Conventional wisdom says that you should always finish every question on the GMAT, and that the computer will thrash you silly if you don’t. It even says so on page 17 the 12th edition of the GMAT Official Guide:
F[act] — There is a severe penalty for not completing the GMAT test.
If you are stumped by a question, give it your best guess and move on…. If you don’t finish the test, your score will be reduced greatly.
Thanks to this particular part of the GMAT Official Guide, a lot of GMAT students seem to think that they’ll face imminent GMAT doom if they don’t finish every single question. As a GMAT tutor, I often field anguished calls from students, who swear that their scores would have been much higher if they hadn’t accidentally ran out of time before they had a chance to answer question #37 on the quant section.
And guess what? A random guess on question #37 doesn’t seem to matter all that much. This little fact comes straight from the (tragically underused) official GMAT blog, which rarely receives more than one new post per month.
I strongly encourage you to read the GMAT blog post, or you could go straight to the pdf of the entire study if you’re feeling ambitious. And if you’re not feeling all that ambitious, here are the highlights:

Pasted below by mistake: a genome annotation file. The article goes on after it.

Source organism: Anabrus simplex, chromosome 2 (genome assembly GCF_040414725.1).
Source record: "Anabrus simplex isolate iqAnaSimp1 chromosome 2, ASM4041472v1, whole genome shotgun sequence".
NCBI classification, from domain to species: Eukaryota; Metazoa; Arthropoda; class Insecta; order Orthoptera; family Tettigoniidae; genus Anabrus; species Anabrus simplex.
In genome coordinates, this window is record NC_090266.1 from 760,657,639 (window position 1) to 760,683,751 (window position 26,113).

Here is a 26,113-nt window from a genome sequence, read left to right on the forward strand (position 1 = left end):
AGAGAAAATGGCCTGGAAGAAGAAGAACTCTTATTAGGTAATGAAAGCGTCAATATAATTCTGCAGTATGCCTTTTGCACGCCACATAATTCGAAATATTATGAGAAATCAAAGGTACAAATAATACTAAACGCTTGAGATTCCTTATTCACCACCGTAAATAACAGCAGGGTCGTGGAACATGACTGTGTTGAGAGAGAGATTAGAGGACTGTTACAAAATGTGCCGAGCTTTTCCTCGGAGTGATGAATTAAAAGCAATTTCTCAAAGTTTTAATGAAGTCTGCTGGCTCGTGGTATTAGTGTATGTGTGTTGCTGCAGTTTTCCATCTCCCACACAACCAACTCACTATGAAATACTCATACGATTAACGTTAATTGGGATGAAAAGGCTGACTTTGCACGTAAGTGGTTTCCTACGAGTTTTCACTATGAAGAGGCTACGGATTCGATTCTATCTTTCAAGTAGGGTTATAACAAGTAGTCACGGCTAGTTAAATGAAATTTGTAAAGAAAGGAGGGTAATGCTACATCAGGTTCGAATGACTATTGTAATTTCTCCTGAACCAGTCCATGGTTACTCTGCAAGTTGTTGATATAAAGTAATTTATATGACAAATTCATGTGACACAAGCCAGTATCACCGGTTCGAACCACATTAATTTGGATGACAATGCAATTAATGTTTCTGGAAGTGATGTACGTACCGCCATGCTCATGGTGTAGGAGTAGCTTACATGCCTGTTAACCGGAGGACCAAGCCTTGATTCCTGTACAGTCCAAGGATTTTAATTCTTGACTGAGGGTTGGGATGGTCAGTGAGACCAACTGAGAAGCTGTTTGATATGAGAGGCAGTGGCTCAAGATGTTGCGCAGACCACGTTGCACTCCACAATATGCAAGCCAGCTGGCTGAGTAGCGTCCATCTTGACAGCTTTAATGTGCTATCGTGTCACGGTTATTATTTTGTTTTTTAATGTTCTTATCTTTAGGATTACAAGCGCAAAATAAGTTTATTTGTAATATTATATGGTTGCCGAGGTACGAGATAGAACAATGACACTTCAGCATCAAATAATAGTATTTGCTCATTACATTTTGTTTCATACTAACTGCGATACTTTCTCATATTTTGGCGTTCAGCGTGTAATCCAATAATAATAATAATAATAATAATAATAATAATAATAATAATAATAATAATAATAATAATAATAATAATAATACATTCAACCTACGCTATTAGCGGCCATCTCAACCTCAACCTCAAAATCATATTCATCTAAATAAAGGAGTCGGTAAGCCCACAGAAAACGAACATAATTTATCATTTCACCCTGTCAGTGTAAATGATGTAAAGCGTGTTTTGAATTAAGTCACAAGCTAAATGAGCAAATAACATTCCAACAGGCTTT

- the last question or two never really matters much — so don’t freak out if you don’t have time to guess
- if you have five or fewer questions left on the verbal, it doesn’t really matter if you omit questions at the end
- if you are of below-average ability on quant, it might actually be better to omit questions at the end
- if you are of relatively high ability on quant, you are better off guessing on the last few questions… but again, it doesn’t make a big difference if you omit just one or two questions at the end
Pretty crazy stuff, right? All of this information apparently comes from actual GMAT test data, and it definitely represents a departure from standard GMAT test-prep advice.
The bottom line is that a few random guesses or a few “skipped” questions at the end of the test won’t ruin your GMAT score, one way or the other. Remember that you have a huge margin for error on the GMAT, and you can miss a crapload of questions and still get an absolutely wonderful score on the test.
So relax a little bit. Whatever you do, don’t stress if you can’t answer the last quant question—it certainly isn’t worth causing the sort of anxiety that may inspire unnecessary verbal underperformance or a tearful call to your GMAT tutor.